They selected people with mild disease to ensure that they would be able to describe how well they tolerated the treatment.

In addition, they excluded anyone with a history of migraine, tinnitus, or seizures from the study because flickering sensory stimuli can exacerbate these conditions.

The researchers randomly assigned the volunteers to either 8 weeks of 1 hour of flicker treatment per day or 4 weeks without treatment followed by 4 weeks of treatment.

This study design allowed them to account for any effects related to the progression of the disease and the measurements that they carried out as part of the experiment.

During the treatment, the participants wore an experimental visor and headphones that delivered flashes of light and sound at 40 Hz.

The researchers report that no severe adverse events occurred in relation to these flickering stimuli.

Among the mild adverse events that the treatment may or may not have caused were dizziness, tinnitus, headache, and worsened hearing loss.

Electroencephalography (EEG) recordings revealed that the participants’ brain activity synchronized with the 40-Hz stimulation.

In addition, MRI brain scans after 8 weeks of daily flicker suggested a strengthening of connectivity between two nodes of the brain’s default mode network, which is involved in self-referential thought processes.

Connectivity between these particular nodes is known to weaken as Alzheimer’s disease progresses.

After 8 weeks of treatment, there was also evidence from immune signaling molecules in the participants’ cerebrospinal fluid that the 40-Hz brain stimulation was modifying their immune system.

The results appear in the journal Translational Research & Clinical Interventions.

Medical News Today asked Dr. Singer why the team chose flickering sound and light to entrain people’s brain waves rather than transcranial electrical or magnetic stimulation.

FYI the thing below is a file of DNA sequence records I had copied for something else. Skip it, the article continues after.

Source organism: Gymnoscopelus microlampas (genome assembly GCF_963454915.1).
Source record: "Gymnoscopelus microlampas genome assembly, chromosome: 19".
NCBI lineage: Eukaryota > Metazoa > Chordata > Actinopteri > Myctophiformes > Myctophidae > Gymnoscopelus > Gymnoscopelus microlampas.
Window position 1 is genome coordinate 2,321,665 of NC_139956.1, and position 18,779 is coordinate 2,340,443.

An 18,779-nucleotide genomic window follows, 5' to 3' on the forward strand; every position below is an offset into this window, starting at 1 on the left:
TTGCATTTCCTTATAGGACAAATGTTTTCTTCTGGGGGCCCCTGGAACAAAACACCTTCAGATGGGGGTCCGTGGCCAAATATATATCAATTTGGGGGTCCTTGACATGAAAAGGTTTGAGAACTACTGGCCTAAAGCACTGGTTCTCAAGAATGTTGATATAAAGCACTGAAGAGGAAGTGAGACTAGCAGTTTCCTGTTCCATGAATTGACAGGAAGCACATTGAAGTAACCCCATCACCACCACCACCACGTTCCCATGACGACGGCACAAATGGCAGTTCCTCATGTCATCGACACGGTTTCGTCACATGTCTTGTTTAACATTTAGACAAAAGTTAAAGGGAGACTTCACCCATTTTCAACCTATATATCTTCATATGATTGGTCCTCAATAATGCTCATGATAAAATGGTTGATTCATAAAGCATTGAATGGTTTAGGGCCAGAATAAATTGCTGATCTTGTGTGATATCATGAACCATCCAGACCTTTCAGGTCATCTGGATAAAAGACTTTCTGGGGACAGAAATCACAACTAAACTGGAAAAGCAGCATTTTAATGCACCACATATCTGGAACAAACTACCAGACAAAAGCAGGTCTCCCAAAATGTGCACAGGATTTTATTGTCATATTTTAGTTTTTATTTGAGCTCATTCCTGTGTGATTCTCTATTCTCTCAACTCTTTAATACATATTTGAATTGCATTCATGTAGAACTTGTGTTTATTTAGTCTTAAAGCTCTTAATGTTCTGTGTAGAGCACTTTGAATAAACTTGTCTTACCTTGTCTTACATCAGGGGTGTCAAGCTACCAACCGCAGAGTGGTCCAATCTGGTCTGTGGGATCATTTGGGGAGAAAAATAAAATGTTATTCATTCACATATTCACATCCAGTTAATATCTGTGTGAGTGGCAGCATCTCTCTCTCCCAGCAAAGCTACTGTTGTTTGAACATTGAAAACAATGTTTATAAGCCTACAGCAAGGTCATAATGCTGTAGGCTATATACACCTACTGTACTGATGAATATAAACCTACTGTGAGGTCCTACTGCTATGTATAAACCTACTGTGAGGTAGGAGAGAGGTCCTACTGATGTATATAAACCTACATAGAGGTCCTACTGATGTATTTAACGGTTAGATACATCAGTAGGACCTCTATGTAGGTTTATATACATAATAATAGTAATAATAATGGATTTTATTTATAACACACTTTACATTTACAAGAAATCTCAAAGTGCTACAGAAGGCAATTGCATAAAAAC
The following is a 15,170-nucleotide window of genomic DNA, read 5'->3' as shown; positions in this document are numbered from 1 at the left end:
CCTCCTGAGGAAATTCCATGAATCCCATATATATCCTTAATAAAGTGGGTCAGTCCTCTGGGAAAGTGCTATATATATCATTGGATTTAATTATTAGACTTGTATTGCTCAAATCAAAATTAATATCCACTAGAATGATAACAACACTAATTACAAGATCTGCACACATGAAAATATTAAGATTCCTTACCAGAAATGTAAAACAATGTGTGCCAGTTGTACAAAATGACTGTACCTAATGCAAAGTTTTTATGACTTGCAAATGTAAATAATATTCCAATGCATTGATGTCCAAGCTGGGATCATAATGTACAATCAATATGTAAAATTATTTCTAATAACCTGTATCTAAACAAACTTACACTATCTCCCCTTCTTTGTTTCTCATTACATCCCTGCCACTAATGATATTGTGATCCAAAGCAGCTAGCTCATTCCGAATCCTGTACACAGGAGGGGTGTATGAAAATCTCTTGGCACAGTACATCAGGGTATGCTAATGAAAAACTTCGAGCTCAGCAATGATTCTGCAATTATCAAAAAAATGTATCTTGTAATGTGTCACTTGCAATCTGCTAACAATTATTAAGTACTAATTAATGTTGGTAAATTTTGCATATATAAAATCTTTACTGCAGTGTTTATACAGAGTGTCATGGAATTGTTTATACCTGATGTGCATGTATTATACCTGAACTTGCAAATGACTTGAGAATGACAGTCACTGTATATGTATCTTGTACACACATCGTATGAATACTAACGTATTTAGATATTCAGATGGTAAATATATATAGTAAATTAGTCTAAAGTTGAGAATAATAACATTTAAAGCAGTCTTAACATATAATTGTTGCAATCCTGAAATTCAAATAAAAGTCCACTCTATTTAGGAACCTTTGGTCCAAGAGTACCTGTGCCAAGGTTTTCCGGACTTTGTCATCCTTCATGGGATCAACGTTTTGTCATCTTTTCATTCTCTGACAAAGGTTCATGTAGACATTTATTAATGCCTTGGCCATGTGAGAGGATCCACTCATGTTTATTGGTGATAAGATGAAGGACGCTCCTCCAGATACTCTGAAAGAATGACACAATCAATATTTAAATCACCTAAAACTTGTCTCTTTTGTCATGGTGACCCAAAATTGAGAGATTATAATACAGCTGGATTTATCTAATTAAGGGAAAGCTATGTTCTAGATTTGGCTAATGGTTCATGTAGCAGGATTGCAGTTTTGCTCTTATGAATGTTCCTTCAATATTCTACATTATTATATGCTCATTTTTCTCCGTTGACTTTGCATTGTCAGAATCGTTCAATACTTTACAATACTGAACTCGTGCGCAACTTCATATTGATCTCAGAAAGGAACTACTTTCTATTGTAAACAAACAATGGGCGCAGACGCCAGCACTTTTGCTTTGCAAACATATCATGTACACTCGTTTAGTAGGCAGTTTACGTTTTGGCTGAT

“We think other forms of 40-Hz stimulation could work because we know that has been the case in animal studies,” she said. “But a key challenge is reaching deep brain structures involved in Alzheimer’s disease, especially in humans with large brains.”

She said that it remained unclear whether existing forms of magnetic or electrical stimulation would be able to drive 40-Hz neural activity in these deep brain structures.

Further trials of flicker treatment over longer periods will show how the effects that occurred in this preliminary study change over time.

“In animal studies, some of the beneficial effects of gamma sensory stimulation wear off a week or more after stimulation stops,” said Dr. Singer. “That’s one of the reasons we have participants perform stimulation every day.”

“That said, we won’t know how long the effects last in humans without further study,” she added.

“So far, this is very preliminary, and we’re nowhere close to drawing conclusions about the clinical benefit of this treatment,” says Dr. James J. Lah, Ph.D., a neurologist at Emory University and a co-author of the paper.

“But we now have some very good arguments for a larger, longer study with more people,” he concludes.

The authors acknowledge that the small number of participants and short duration of their study were limitations.

The trial also lacked a “sham stimulation” control condition for comparison because the team’s research in mice showed that random sensory flicker actually increased levels of beta-amyloid in the animals’ brains.

“It is unclear what stimulus patterns might be used as an appropriate placebo control for audiovisual flicker,” they write.

It is also worth noting that Dr. Singer owns shares in Cognito Therapeutics — a company that partially funded the study and aims to develop gamma stimulation-related products.